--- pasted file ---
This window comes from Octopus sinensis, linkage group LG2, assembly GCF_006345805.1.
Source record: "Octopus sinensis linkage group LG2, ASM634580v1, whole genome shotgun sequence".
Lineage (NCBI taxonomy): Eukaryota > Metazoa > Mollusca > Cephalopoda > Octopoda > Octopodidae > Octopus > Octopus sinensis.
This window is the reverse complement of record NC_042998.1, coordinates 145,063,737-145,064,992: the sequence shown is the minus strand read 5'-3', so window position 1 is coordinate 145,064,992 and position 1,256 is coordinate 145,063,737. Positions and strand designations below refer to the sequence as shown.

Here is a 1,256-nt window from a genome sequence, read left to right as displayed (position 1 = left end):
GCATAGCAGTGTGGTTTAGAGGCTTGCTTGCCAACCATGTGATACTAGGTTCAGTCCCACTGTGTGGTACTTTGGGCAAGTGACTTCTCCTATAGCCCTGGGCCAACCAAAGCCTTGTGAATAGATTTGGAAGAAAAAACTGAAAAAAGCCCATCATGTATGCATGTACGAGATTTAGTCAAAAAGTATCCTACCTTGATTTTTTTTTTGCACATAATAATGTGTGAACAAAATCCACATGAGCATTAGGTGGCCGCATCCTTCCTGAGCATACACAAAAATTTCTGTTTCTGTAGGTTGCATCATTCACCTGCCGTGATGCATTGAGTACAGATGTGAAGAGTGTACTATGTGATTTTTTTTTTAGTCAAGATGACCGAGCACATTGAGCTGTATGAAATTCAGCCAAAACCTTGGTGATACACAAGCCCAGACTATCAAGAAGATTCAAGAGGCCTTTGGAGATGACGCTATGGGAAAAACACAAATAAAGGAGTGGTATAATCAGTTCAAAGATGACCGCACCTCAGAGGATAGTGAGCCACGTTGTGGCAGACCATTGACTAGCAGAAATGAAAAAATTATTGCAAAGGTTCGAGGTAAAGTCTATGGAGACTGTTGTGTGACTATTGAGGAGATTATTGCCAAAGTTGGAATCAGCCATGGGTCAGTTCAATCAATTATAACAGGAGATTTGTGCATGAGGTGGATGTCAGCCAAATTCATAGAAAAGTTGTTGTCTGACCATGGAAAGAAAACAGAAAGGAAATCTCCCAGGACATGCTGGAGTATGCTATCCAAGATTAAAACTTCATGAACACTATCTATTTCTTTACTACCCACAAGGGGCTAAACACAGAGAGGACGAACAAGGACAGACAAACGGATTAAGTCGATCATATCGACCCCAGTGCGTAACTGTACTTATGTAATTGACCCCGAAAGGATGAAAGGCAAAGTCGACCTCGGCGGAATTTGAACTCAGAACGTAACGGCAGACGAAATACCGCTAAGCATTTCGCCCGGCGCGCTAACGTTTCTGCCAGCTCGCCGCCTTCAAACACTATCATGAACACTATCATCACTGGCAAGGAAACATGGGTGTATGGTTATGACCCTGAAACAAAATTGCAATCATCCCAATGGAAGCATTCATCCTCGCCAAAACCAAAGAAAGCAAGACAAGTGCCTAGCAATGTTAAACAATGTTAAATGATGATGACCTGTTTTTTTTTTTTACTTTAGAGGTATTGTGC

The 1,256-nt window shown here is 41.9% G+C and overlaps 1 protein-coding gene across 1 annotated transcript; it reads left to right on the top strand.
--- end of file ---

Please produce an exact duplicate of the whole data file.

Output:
This window comes from Octopus sinensis, linkage group LG2, assembly GCF_006345805.1.
Source record: "Octopus sinensis linkage group LG2, ASM634580v1, whole genome shotgun sequence".
Lineage (NCBI taxonomy): Eukaryota > Metazoa > Mollusca > Cephalopoda > Octopoda > Octopodidae > Octopus > Octopus sinensis.
This window is the reverse complement of record NC_042998.1, coordinates 145,063,737-145,064,992: the sequence shown is the minus strand read 5'-3', so window position 1 is coordinate 145,064,992 and position 1,256 is coordinate 145,063,737. Positions and strand designations below refer to the sequence as shown.

Here is a 1,256-nt window from a genome sequence, read left to right as displayed (position 1 = left end):
GCATAGCAGTGTGGTTTAGAGGCTTGCTTGCCAACCATGTGATACTAGGTTCAGTCCCACTGTGTGGTACTTTGGGCAAGTGACTTCTCCTATAGCCCTGGGCCAACCAAAGCCTTGTGAATAGATTTGGAAGAAAAAACTGAAAAAAGCCCATCATGTATGCATGTACGAGATTTAGTCAAAAAGTATCCTACCTTGATTTTTTTTTTGCACATAATAATGTGTGAACAAAATCCACATGAGCATTAGGTGGCCGCATCCTTCCTGAGCATACACAAAAATTTCTGTTTCTGTAGGTTGCATCATTCACCTGCCGTGATGCATTGAGTACAGATGTGAAGAGTGTACTATGTGATTTTTTTTTTAGTCAAGATGACCGAGCACATTGAGCTGTATGAAATTCAGCCAAAACCTTGGTGATACACAAGCCCAGACTATCAAGAAGATTCAAGAGGCCTTTGGAGATGACGCTATGGGAAAAACACAAATAAAGGAGTGGTATAATCAGTTCAAAGATGACCGCACCTCAGAGGATAGTGAGCCACGTTGTGGCAGACCATTGACTAGCAGAAATGAAAAAATTATTGCAAAGGTTCGAGGTAAAGTCTATGGAGACTGTTGTGTGACTATTGAGGAGATTATTGCCAAAGTTGGAATCAGCCATGGGTCAGTTCAATCAATTATAACAGGAGATTTGTGCATGAGGTGGATGTCAGCCAAATTCATAGAAAAGTTGTTGTCTGACCATGGAAAGAAAACAGAAAGGAAATCTCCCAGGACATGCTGGAGTATGCTATCCAAGATTAAAACTTCATGAACACTATCTATTTCTTTACTACCCACAAGGGGCTAAACACAGAGAGGACGAACAAGGACAGACAAACGGATTAAGTCGATCATATCGACCCCAGTGCGTAACTGTACTTATGTAATTGACCCCGAAAGGATGAAAGGCAAAGTCGACCTCGGCGGAATTTGAACTCAGAACGTAACGGCAGACGAAATACCGCTAAGCATTTCGCCCGGCGCGCTAACGTTTCTGCCAGCTCGCCGCCTTCAAACACTATCATGAACACTATCATCACTGGCAAGGAAACATGGGTGTATGGTTATGACCCTGAAACAAAATTGCAATCATCCCAATGGAAGCATTCATCCTCGCCAAAACCAAAGAAAGCAAGACAAGTGCCTAGCAATGTTAAACAATGTTAAATGATGATGACCTGTTTTTTTTTTTTACTTTAGAGGTATTGTGC

The 1,256-nt window shown here is 41.9% G+C and overlaps 1 protein-coding gene across 1 annotated transcript; it reads left to right on the top strand.